Bermuda's stunning underwater world

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Remarkable efforts were taken to secure stunning Bermuda underwater cave footage for a four-part mini-series on the Island currently being aired by Discovery Channel Canada.

The behind-the-scenes story of how the documentary segments were put together by the newly launched Bermuda Environmental Alliance (BEA) was revealed at a special presentation attended by scientists, environmental experts and Government ministers last week.

Each of the five-and-a-half-minute mini-documentaries, which highlight the Island's caves, cahows, roof rainwater systems and research into ocean algae biofuels, had its own challenges to overcome.

  • Mesmorising: A Bermuda cave diving team, seen here in the BEA miniseries airing on Discovery Channel Canada, shed light on a hidden world beneath the island.

    Mesmorising: A Bermuda cave diving team, seen here in the BEA miniseries airing on Discovery Channel Canada, shed light on a hidden world beneath the island.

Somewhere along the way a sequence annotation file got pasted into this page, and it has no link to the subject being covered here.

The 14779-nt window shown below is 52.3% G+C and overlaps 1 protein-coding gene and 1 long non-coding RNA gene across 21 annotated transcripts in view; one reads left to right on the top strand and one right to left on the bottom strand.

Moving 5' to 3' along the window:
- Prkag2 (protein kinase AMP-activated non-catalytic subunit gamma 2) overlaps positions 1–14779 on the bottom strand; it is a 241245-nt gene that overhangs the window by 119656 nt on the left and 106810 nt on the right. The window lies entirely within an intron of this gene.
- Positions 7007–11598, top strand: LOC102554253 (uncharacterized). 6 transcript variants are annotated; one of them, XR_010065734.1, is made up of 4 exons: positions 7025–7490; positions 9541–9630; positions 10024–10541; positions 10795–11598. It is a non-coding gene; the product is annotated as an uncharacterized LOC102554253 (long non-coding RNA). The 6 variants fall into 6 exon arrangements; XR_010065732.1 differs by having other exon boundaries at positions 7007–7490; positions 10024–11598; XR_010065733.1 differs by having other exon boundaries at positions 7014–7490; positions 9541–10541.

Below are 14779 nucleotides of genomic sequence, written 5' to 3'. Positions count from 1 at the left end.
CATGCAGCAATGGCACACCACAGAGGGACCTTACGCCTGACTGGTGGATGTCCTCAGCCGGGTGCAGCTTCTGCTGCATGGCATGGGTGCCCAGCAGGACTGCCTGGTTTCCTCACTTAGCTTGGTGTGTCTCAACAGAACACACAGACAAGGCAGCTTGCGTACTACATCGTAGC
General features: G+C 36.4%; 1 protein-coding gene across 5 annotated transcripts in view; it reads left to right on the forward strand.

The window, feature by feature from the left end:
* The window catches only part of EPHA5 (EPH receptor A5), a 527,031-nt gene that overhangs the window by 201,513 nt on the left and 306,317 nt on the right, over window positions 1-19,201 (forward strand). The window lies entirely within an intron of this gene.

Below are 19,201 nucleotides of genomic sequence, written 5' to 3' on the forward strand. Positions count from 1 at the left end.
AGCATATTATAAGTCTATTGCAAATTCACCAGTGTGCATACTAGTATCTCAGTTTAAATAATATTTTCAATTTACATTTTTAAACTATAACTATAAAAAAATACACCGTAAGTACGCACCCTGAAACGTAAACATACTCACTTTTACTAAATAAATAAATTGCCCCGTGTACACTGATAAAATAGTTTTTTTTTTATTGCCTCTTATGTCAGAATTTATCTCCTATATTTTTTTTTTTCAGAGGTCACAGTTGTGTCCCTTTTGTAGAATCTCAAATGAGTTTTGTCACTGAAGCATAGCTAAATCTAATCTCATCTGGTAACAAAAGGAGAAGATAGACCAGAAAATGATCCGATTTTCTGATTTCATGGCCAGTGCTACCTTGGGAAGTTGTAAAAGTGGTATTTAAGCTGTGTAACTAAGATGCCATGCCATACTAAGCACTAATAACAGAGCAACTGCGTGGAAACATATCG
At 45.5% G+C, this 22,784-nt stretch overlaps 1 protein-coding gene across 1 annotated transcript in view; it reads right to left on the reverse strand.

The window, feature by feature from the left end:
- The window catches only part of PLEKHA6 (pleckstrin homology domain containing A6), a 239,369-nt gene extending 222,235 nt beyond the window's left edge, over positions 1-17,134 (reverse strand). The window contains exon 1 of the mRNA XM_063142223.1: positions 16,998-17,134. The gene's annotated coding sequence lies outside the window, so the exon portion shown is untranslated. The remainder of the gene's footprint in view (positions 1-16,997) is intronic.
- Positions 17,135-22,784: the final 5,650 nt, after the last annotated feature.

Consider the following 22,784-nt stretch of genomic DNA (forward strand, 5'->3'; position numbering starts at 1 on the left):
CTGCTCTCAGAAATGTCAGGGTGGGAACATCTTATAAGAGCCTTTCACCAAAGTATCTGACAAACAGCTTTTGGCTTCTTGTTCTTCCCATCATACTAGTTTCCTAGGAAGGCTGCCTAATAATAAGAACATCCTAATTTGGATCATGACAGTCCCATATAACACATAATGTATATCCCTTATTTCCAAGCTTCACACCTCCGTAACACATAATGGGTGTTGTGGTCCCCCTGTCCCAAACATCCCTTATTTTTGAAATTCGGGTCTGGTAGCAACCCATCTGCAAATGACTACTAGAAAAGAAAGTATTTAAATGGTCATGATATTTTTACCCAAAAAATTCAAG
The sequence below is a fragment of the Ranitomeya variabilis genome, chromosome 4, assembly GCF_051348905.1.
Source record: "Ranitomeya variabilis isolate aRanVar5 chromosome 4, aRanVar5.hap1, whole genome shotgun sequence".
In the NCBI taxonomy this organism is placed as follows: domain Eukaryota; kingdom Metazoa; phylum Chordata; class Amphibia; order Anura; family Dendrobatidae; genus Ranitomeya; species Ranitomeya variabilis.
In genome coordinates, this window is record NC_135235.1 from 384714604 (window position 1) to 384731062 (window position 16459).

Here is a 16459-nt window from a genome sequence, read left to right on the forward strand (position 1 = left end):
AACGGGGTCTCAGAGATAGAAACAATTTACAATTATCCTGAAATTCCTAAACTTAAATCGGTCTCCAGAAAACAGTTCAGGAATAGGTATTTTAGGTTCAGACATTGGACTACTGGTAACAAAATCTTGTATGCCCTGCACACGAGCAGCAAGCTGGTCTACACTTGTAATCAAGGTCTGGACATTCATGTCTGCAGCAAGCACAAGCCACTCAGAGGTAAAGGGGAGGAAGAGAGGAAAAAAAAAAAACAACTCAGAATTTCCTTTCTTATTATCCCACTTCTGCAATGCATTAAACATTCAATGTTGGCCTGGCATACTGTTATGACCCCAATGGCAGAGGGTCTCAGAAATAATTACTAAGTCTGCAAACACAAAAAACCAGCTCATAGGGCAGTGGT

• Energy from the ocean: The BIOS research vessel Atlantic Explorer, pictured in one of the BEA's miniseries documentaries, which has been involved in gathering information about the possible use of sea algae as a biofuel.

    Energy from the ocean: The BIOS research vessel Atlantic Explorer, pictured in one of the BEA's miniseries documentaries, which has been involved in gathering information about the possible use of sea algae as a biofuel.

  • Birds: Conservation officer Jeremy Madeiros speaks on camera in the BEA miniseries about the successful breeding of cahows on Nonsuch Island.

    Birds: Conservation officer Jeremy Madeiros speaks on camera in the BEA miniseries about the successful breeding of cahows on Nonsuch Island.


Remarkable efforts were taken to secure stunning Bermuda underwater cave footage for a four-part mini-series on the Island currently being aired by Discovery Channel Canada.

The behind-the-scenes story of how the documentary segments were put together by the newly launched Bermuda Environmental Alliance (BEA) was revealed at a special presentation attended by scientists, environmental experts and Government ministers last week.

Each of the five-and-a-half-minute mini-documentaries, which highlight the Island's caves, cahows, roof rainwater systems and research into ocean algae biofuels, had its own challenges to overcome.

When it came to the caves, the cave diving specialists spent ten days practicing for the underwater filming assignment. They strapped air tanks under their arms rather than on their backs in order to squeeze through tiny spaces to capture never-before seen pictures of the Island's mysterious submerged caverns and labyrinths.